He also appreciated the importance of getting just the right stand of grain--not too many plants & not too few--upon his fields & conducted investigations along this line. He laboriously calculated the number of seed in a pound Troy of various seeds & ascertained, for example, that the number of red clover was 71,000, of timothy 298,000, of "New River Grass" 844,800 & of barley 8,925. Knowing these facts, he was able to calculate how much ought to be sowed of a given seed to the acre.

In the spring of the year that he helped to frame the Federal Constitution he "Sowed the squares No. 2 & 4 at this place [Dogue Run] with oats in the following manner--viz--the East half of No. 2 with half a Bushel of Oats from George Town--and the west half with a Bushel of Poland Oats--The east half of No. 4 with half a bushel of the Poland Oats & the west half with a bushel of the George Town Oats. The objects, & design of this experiment, was to ascertn. 3 things--1st. which of these two kinds of Oats were best the George Town (which was a good kind of the common Oats)--2d. whether two or four bushels to the Acre was best--and 3d. the difference between ground dunged at the Rate of 5 load or 200 bushels to the Acre & ground undunged."

This experiment is typical of a great many others & it resulted, of course, in better yields on the manured ground & showed that two bushels of seed were preferable to four. But if he ever set down the result of the experiment as regards the varieties, the passage has escaped me.

While at Fredericksburg this year visiting his mother & his sister Betty Lewis he learned of an interesting method of raising potatoes under straw & wrote down the details in his diary. A little later when attending the Federal Convention he kept his eyes & ears open for agricultural information. He learned how the Pennsylvanians cultivated buckwheat & visited the farm of a certain Jones, who was getting good results from the use of plaster of Paris. With his usual interest in labor-saving machinery he inspected at Benjamin Franklin's a sort of ironing machine called a mangle, "well calculated," he thought, "for Table cloths & such articles as have not pleats & irregular foldings & would be very useful in large families."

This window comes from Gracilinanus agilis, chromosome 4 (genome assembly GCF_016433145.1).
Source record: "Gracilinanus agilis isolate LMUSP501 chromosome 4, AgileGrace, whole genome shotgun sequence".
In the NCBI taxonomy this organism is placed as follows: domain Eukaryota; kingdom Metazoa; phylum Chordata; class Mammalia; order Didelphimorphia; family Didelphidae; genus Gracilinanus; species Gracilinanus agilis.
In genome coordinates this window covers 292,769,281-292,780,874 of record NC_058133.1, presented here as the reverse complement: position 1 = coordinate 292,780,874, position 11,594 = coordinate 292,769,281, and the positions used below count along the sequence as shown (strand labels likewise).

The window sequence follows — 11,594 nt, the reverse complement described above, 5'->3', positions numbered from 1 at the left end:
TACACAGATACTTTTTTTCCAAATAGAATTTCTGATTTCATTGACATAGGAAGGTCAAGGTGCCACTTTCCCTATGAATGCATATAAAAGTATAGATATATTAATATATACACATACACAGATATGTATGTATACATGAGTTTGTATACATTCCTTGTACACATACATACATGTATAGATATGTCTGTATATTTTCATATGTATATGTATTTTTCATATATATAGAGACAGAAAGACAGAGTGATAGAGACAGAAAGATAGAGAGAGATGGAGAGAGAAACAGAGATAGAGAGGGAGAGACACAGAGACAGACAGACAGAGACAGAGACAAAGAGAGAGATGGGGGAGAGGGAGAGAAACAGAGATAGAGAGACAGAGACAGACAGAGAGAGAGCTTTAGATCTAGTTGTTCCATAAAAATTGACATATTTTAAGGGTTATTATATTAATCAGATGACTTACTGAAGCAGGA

This year he had in wheat seven hundred acres, in grass five hundred eighty acres, in oats four hundred acres, in corn seven hundred acres, with several hundred more in buckwheat, barley, potatoes, peas, beans & turnips.

In 1788 he raised one thousand eighty-eight bushels of potatoes on one plantation, but they were not dug till December & in consequence some were badly injured by the frost. An experiment that year was one of transplanting carrots between rows of corn & it was not successful.

He worked hard in these years, but, as many another industrious farmer has discovered, he found that he could do little unless nature smiled & fickle nature persisted in frowning. In 1785 the rain seemed to forget how to fall, & in 1786 how to stop falling. Some crops failed or were very short & soon he was so hard up that he was anxious to sell some lands or negroes to meet debts coming due. In February, 1786, in sending fifteen guineas to his mother, he wrote: